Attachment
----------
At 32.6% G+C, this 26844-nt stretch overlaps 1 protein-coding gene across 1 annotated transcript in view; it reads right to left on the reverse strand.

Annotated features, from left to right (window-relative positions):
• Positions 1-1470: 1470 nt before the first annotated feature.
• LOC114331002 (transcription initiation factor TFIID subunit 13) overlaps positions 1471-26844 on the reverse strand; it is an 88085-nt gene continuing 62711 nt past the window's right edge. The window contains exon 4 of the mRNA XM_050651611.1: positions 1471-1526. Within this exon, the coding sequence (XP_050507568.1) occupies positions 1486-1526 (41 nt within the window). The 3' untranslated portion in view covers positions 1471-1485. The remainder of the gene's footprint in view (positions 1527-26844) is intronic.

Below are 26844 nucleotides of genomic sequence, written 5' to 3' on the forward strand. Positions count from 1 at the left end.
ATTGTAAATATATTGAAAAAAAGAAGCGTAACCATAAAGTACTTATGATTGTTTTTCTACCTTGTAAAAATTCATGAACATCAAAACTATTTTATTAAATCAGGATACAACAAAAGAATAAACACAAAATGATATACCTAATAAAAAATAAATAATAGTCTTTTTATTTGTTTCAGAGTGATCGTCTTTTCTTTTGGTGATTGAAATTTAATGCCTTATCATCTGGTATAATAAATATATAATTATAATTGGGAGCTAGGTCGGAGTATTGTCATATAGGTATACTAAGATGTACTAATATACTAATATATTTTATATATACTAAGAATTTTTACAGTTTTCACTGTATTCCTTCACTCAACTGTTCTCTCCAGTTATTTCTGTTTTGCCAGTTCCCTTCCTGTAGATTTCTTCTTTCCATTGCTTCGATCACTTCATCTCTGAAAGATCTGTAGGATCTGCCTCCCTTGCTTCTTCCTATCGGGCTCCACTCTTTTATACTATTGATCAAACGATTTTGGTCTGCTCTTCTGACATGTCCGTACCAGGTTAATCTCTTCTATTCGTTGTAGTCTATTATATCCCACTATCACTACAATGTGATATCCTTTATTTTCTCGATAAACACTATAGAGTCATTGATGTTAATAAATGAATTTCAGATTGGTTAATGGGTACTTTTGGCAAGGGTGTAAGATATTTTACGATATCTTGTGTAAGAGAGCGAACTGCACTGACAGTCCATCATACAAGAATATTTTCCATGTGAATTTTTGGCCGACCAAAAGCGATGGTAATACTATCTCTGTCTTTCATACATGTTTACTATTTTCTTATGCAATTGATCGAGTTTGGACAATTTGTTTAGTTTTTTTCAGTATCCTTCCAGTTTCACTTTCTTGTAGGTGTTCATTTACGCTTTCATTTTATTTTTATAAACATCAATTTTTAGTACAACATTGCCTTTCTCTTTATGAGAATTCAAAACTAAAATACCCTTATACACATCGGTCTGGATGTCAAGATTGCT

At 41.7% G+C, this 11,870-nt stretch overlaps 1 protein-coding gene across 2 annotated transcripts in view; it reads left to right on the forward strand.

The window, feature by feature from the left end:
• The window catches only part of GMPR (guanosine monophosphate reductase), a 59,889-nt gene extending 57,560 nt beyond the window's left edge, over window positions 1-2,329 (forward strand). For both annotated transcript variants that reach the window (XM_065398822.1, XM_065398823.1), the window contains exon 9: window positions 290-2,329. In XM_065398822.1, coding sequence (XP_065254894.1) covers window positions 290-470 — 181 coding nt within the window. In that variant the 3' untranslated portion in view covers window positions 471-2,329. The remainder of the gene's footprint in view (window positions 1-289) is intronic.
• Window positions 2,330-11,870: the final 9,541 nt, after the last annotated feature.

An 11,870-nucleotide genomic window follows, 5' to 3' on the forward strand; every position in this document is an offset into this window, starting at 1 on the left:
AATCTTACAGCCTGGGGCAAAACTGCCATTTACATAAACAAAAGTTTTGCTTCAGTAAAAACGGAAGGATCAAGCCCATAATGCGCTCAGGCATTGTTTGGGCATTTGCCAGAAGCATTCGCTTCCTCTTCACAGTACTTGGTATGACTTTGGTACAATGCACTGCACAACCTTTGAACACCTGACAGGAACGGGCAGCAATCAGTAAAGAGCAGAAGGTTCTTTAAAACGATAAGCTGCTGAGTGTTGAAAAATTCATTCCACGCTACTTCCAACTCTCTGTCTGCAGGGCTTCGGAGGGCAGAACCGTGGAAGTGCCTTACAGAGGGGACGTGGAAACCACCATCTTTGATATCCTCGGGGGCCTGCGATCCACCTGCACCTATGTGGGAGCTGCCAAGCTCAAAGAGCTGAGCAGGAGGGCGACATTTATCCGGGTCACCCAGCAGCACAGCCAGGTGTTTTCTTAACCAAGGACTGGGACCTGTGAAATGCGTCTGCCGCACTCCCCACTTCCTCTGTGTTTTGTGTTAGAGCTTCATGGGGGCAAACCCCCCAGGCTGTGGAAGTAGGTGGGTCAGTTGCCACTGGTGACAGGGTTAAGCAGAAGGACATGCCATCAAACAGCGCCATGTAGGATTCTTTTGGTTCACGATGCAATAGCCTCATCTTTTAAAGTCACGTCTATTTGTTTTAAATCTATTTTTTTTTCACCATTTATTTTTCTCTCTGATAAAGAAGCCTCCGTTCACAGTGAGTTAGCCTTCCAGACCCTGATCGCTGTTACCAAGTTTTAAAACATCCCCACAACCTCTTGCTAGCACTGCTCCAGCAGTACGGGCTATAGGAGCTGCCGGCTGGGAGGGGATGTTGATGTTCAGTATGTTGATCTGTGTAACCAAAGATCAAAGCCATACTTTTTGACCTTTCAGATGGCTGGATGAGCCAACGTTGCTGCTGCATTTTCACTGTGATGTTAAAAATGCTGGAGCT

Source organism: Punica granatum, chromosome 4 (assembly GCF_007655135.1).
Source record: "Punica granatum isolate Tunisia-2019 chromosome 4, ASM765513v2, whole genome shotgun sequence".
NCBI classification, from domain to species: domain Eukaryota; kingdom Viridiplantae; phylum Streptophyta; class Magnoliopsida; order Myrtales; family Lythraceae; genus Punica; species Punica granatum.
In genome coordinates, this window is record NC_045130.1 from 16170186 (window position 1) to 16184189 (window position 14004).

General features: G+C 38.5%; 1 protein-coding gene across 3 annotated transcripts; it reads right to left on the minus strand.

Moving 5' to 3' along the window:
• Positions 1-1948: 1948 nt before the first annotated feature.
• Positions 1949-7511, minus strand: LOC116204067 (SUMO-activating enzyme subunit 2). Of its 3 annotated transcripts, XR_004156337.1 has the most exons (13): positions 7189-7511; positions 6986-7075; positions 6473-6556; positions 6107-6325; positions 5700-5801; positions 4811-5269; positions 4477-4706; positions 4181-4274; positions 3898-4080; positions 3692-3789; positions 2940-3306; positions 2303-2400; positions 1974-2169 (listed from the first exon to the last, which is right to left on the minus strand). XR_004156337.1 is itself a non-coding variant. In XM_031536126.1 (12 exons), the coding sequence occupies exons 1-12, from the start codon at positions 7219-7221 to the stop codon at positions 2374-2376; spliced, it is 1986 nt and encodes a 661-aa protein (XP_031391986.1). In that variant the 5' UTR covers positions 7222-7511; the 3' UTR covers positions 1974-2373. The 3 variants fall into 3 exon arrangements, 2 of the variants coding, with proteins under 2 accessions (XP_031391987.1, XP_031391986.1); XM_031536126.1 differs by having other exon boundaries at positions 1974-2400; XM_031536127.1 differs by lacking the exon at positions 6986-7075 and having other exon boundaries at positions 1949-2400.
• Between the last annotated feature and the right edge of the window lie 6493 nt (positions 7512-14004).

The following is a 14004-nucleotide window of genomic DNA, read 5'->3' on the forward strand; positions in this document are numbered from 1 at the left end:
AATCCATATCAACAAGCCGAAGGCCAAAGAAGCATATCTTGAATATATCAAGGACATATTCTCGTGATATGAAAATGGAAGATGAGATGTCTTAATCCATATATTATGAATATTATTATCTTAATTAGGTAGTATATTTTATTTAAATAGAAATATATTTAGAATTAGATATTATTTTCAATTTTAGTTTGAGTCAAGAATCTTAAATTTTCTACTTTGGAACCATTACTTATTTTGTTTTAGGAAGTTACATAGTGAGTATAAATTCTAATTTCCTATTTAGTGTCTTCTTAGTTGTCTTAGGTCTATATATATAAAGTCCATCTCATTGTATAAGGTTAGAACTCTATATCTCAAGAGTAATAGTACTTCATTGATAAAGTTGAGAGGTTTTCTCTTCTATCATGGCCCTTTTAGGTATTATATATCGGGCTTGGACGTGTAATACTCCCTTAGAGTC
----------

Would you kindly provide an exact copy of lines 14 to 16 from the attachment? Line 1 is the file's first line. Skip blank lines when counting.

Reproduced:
Source record: "Punica granatum isolate Tunisia-2019 chromosome 4, ASM765513v2, whole genome shotgun sequence".
NCBI classification, from domain to species: domain Eukaryota; kingdom Viridiplantae; phylum Streptophyta; class Magnoliopsida; order Myrtales; family Lythraceae; genus Punica; species Punica granatum.
In genome coordinates, this window is record NC_045130.1 from 16170186 (window position 1) to 16184189 (window position 14004).